Inhaltsverzeichnis

Frontmatter

Introduction

Frontmatter

Chapter 1. Digital Heritage and Virtual Archaeology: An Approach Through the Framework of International Recommendations

Undoubtedly today, 3D technology (either virtual reality, augmented reality or mixed reality) helps us in the representation and interpretation of reality, present and past, so it has become a powerful ally of the social sciences and humanities, especially cultural heritage and archaeology. The digital 3D representation of reality around us has opened a world of possibilities—possibilities which grow each day with the emergence of new challenges and concepts such as 4D or 5D. Emerging technologies applied to the field of cultural and archaeological heritage have resulted in the emergence of new concepts such as virtual heritage, digital heritage, digital archaeology, virtual museums, cyberarchaeology or virtual archaeology, amongst others. New concepts to describe new realities, which in turn generate new challenges.In this scenario, we are witnessing the first steps of what may soon be a new discipline, for which there is still no consensus on its name. This new field of knowledge demands a theoretical corpus to support it but also new recommendations and guidelines, internationally accepted and able to guide research and ensure the quality of new projects.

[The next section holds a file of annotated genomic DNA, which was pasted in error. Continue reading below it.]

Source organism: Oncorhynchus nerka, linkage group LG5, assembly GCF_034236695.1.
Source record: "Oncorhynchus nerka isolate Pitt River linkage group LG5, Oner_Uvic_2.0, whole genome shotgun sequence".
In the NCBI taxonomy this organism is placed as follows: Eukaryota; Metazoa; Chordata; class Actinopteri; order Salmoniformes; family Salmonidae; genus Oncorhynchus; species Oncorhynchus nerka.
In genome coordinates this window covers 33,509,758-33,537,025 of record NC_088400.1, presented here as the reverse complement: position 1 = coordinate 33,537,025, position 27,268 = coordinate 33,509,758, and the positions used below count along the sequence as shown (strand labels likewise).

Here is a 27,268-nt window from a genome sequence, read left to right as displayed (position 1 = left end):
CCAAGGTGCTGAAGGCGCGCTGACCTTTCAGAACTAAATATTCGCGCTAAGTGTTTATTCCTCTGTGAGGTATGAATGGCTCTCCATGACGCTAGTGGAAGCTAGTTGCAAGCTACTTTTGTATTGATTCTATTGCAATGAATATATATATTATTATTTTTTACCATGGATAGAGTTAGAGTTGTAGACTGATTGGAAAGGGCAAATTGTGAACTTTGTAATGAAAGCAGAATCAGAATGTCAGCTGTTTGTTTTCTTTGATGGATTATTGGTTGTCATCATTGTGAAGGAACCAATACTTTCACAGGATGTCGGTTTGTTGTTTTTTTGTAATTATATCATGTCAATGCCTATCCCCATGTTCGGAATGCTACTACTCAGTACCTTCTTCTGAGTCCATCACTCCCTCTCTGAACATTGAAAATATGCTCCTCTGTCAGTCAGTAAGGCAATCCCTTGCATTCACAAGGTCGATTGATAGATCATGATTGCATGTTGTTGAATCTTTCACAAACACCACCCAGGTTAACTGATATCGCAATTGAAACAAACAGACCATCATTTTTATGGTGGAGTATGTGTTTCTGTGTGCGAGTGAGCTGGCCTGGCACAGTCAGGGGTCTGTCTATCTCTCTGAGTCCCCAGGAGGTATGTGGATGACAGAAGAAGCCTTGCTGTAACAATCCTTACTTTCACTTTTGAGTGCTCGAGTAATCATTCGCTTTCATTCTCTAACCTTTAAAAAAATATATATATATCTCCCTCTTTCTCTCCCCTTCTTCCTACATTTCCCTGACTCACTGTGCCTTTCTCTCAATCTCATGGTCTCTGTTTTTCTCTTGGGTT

Víctor Manuel López-Menchero Bendicho, Mariano Flores Gutiérrez, Matthew L. Vincent, Alfredo Grande León

Digitization and Visualization